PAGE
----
Primary Sources

A guide to the best resources for primary sources in UTSA databases, online digital collections, government sources, and more.

What is a Primary Source?

A handwritten letter Newspapers in black and white Photograph of Civil War veterans, Washington, DC, 1865 A diary


Primary sources in the Humanities are records that provide first-hand testimony or evidence of an event, action, topic, or time period. Primary sources are usually created by individuals who directly experience an event or topic, and record their experience through photographs, videos, memoirs, correspondence, oral histories, or autobiographies.

Common Examples of PRIMARY Sources in the Humanities:
Letters, diaries, memoirs, speeches, interviews, photographs, notes, subject files, oral histories, autobiographies, travelogues, pamphlets, newspapers, newsletters, brochures, government documents including hearings, reports and statistical data, military service records, manuscripts, archival materials, artifacts, architectural plans, artistic works, works of fiction, music scores, and sound recordings.

Primary sources in the Social and Natural Sciences, also referred to as primary research, report a researcher's methodology, results, findings and data from their own original research, ideas, experiments, or scientific discoveries.

Common Examples of PRIMARY Sources in the Social and Natural Sciences:
Published research findings, case studies, conference papers, patents, lab notebooks, surveys, and raw data.

Photo credits:
Newspapers in black and white, Jon S, photographer, photo available on Some rights reserved. CC BY 2.0
Washington, D.C. Company D 10th U.S. Veteran Reserve Corps, James Gardner, photographer, Library of Congress, Prints & Photographs Division, [LC-DIG-cwpb-04379 DLC
writing in bed (Diary), louveciennes, photo available on

What is a Secondary Source?

Secondary sources interpret, analyze, critique, or comment on information found in primary sources and put them into context. They are usually written by individuals who did not experience the events firsthand. A key component of many secondary sources is the presence of a thesis statement or argument made by the author.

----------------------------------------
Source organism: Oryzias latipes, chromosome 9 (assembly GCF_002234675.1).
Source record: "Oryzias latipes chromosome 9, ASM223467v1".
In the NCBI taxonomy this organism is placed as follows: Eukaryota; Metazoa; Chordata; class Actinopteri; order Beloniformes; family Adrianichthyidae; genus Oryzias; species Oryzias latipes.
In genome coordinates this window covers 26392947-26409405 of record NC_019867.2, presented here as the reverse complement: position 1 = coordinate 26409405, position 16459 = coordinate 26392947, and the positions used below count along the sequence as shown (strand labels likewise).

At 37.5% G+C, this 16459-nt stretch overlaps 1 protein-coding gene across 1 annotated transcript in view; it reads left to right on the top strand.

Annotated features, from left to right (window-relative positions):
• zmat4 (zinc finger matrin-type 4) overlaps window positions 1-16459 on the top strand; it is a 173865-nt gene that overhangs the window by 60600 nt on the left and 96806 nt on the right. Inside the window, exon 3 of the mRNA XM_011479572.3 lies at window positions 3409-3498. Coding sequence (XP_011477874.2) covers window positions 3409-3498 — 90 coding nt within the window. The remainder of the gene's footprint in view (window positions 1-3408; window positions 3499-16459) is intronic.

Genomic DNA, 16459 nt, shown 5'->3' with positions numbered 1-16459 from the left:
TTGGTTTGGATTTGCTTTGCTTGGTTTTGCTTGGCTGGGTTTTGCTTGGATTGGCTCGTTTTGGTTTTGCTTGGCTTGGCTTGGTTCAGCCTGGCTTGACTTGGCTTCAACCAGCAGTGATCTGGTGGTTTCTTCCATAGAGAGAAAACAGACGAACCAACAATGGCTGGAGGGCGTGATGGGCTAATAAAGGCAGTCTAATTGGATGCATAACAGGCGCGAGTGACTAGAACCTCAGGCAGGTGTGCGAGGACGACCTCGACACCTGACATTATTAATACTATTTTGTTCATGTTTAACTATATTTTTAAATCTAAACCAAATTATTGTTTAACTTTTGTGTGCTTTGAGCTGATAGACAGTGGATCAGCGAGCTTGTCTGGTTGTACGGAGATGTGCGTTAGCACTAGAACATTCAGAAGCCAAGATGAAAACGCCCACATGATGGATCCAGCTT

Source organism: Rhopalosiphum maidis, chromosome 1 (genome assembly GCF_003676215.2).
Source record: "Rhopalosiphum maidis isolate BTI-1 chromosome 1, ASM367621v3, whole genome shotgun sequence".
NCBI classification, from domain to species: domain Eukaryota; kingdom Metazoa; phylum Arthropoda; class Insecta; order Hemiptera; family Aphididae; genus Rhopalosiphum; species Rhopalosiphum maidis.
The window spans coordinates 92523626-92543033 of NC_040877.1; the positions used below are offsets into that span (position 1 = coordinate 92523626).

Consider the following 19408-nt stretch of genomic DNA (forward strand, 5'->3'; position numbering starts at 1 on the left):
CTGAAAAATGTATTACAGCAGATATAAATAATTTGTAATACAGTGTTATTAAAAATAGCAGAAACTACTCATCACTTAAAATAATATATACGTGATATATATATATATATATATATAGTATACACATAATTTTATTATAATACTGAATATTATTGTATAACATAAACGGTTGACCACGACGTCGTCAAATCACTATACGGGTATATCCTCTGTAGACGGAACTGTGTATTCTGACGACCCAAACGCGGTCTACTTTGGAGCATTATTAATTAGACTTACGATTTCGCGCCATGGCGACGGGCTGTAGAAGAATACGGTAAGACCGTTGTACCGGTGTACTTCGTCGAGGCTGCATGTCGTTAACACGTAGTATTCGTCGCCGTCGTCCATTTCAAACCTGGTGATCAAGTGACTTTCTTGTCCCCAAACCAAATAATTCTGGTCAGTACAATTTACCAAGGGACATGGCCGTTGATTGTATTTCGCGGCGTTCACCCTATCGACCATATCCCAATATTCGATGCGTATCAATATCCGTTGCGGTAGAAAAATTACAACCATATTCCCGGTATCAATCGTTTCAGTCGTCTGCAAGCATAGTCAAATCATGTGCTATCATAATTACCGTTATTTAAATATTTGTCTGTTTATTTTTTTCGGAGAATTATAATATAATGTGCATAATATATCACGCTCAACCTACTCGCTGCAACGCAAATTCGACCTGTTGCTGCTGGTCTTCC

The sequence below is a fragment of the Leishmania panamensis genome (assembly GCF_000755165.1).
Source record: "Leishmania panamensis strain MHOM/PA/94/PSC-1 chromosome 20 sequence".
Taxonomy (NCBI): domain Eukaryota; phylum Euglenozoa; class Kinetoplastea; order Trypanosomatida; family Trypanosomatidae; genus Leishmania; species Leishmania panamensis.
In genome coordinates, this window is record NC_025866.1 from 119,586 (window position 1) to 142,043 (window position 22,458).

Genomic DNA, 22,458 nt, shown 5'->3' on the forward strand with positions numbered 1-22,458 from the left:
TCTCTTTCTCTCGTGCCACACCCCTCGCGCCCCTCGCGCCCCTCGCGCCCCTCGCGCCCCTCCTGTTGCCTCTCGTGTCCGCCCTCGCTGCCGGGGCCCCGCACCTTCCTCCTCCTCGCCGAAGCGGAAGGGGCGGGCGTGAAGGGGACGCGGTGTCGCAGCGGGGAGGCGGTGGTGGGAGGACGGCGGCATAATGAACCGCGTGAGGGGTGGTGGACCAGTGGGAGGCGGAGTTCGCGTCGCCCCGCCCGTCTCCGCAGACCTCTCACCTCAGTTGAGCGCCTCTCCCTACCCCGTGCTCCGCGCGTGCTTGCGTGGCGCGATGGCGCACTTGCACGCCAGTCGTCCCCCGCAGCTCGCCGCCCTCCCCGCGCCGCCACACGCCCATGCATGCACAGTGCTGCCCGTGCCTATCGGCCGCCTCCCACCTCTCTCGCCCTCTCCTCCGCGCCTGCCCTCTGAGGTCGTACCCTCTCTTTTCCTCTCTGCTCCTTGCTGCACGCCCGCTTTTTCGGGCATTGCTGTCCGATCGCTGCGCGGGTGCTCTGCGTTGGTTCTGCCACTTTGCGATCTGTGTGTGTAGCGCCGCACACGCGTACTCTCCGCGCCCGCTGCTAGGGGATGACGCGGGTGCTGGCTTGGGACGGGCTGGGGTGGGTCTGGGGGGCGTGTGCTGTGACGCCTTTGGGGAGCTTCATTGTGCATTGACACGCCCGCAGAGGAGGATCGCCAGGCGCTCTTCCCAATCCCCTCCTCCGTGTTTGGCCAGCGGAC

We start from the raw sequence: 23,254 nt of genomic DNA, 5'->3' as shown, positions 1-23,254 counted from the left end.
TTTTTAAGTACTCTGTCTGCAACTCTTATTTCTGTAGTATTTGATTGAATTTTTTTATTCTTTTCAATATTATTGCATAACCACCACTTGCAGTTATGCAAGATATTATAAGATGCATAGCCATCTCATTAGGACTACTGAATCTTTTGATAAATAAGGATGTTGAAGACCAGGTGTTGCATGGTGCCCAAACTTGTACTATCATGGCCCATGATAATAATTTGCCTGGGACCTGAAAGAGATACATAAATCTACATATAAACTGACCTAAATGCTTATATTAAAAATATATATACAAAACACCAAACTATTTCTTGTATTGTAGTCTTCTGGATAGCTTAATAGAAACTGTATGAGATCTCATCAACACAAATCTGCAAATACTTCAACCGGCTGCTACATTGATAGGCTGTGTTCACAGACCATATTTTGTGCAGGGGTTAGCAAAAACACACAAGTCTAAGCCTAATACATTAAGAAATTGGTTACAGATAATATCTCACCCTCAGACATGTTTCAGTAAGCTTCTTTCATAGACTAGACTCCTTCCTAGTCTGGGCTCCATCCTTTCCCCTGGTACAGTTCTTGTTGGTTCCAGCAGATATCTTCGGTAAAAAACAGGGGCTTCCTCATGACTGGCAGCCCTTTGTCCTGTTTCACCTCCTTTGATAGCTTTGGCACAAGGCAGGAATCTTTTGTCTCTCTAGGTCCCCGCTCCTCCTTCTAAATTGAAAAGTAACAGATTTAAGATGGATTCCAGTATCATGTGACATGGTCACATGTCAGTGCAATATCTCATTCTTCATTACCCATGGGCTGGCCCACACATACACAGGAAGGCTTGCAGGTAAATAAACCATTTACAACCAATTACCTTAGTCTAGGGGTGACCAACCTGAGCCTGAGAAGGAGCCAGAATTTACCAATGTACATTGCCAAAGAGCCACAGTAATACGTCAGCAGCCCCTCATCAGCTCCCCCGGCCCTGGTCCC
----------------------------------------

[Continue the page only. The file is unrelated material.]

Common Examples of SECONDARY Sources:
A book that analyzes the attack on the Alamo, a scholarly journal article critiquing a work of art, reviews of previously published research, literature reviews, biographies.

Primary vs Secondary Sources: A Comparison


Primary Source

Secondary Source


Slave diary

Book about the underground railroad


Original artwork created by an artist

Article critiquing the piece of art


Original poem written by a poet

Essay on a particular genre of poetry

Political Science

Treaty between two governments

Essay on Native American land rights in the US

Science or Social Sciences

Report of an original experiment

Review of several studies on the same topic


Videotape of a performance

Biography of a playwright

Table courtesy

Tertiary Sources

Tertiary sources compile, distill, and summarize factual information obtained from other (usually secondary) sources. They often provide a broad overview of a topic. A tertiary source does not contain a thesis or argument. The absence of a thesis or argument is a key difference between a tertiary source and a secondary source. Many tertiary sources are also referred to as reference sources.

Common Examples of TERTIARY Sources:
Almanacs, dictionaries, encyclopedias, handbooks, directories, manuals, textbooks.